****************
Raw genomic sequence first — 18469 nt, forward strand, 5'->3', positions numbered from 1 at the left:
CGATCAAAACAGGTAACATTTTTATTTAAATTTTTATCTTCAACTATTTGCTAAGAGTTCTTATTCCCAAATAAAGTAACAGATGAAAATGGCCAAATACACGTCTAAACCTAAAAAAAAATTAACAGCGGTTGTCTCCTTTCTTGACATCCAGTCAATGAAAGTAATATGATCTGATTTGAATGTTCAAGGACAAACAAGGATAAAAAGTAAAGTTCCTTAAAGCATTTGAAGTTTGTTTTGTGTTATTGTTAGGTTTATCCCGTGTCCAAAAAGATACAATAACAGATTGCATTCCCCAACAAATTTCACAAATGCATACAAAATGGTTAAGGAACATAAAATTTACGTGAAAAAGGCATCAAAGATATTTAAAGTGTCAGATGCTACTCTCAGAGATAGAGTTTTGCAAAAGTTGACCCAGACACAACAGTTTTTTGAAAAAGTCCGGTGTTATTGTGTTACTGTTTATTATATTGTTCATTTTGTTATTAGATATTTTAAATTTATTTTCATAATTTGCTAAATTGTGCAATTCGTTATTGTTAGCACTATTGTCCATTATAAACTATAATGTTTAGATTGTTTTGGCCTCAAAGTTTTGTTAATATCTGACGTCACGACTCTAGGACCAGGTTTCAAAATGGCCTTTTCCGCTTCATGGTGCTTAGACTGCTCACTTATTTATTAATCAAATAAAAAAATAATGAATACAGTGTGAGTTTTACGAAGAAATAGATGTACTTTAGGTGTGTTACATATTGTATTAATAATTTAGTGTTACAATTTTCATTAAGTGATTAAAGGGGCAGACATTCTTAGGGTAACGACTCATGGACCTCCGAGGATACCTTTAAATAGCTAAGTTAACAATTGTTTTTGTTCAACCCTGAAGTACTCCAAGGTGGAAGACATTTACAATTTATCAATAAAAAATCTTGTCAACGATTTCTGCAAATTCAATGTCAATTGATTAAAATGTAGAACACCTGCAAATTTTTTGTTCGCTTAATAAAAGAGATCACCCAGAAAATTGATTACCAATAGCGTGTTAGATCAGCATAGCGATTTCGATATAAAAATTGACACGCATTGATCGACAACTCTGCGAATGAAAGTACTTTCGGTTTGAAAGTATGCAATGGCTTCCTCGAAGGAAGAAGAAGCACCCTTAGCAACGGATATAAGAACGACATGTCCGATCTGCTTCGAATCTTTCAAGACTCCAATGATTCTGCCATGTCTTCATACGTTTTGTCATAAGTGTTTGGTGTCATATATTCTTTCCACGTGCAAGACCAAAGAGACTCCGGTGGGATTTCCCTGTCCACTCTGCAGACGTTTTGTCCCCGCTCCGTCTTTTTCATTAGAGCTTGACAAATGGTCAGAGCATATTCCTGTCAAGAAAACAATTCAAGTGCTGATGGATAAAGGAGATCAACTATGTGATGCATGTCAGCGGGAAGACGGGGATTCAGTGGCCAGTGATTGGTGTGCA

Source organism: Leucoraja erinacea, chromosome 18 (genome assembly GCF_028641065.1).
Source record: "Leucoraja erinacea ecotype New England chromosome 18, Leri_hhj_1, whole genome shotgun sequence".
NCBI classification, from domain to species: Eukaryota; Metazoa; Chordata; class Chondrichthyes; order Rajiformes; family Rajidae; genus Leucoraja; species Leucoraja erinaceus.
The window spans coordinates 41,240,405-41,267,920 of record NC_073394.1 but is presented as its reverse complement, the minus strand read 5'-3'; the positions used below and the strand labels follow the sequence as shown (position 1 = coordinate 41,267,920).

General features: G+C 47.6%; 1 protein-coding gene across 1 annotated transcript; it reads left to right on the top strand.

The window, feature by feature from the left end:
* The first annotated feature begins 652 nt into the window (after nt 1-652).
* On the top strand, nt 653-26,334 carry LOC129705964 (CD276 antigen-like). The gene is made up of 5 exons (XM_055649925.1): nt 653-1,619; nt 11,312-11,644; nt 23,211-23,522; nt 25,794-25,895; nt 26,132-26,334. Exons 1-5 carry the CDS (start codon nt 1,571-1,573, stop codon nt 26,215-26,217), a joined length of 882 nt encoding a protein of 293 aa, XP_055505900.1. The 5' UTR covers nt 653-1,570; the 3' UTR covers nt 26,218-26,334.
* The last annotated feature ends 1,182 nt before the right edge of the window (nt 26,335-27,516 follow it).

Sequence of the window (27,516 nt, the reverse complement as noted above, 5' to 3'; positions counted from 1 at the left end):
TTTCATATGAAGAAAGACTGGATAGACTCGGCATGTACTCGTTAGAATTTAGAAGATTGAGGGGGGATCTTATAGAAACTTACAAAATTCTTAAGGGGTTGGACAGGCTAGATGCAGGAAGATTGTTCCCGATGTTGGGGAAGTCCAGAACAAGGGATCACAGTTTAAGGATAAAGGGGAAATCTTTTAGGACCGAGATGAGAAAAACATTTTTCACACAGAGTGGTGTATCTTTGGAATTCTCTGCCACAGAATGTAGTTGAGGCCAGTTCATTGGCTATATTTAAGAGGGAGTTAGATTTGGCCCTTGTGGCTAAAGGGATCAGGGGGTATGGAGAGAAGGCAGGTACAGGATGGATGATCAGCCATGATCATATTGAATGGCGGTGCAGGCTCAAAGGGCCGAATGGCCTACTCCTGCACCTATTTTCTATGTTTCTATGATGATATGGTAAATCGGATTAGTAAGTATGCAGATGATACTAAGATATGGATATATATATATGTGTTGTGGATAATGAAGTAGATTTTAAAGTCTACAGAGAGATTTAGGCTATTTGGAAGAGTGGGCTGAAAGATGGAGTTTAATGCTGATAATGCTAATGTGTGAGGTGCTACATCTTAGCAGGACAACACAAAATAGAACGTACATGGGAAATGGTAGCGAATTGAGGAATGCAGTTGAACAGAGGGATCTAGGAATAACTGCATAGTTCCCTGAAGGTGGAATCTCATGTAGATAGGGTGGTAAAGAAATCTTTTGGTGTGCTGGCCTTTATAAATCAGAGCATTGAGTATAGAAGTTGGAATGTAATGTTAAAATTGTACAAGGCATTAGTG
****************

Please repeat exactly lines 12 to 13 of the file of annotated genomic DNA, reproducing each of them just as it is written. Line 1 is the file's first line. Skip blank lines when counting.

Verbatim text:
Sequence of the window (27,516 nt, the reverse complement as noted above, 5' to 3'; positions counted from 1 at the left end):
TTTCATATGAAGAAAGACTGGATAGACTCGGCATGTACTCGTTAGAATTTAGAAGATTGAGGGGGGATCTTATAGAAACTTACAAAATTCTTAAGGGGTTGGACAGGCTAGATGCAGGAAGATTGTTCCCGATGTTGGGGAAGTCCAGAACAAGGGATCACAGTTTAAGGATAAAGGGGAAATCTTTTAGGACCGAGATGAGAAAAACATTTTTCACACAGAGTGGTGTATCTTTGGAATTCTCTGCCACAGAATGTAGTTGAGGCCAGTTCATTGGCTATATTTAAGAGGGAGTTAGATTTGGCCCTTGTGGCTAAAGGGATCAGGGGGTATGGAGAGAAGGCAGGTACAGGATGGATGATCAGCCATGATCATATTGAATGGCGGTGCAGGCTCAAAGGGCCGAATGGCCTACTCCTGCACCTATTTTCTATGTTTCTATGATGATATGGTAAATCGGATTAGTAAGTATGCAGATGATACTAAGATATGGATATATATATATGTGTTGTGGATAATGAAGTAGATTTTAAAGTCTACAGAGAGATTTAGGCTATTTGGAAGAGTGGGCTGAAAGATGGAGTTTAATGCTGATAATGCTAATGTGTGAGGTGCTACATCTTAGCAGGACAACACAAAATAGAACGTACATGGGAAATGGTAGCGAATTGAGGAATGCAGTTGAACAGAGGGATCTAGGAATAACTGCATAGTTCCCTGAAGGTGGAATCTCATGTAGATAGGGTGGTAAAGAAATCTTTTGGTGTGCTGGCCTTTATAAATCAGAGCATTGAGTATAGAAGTTGGAATGTAATGTTAAAATTGTACAAGGCATTAGTG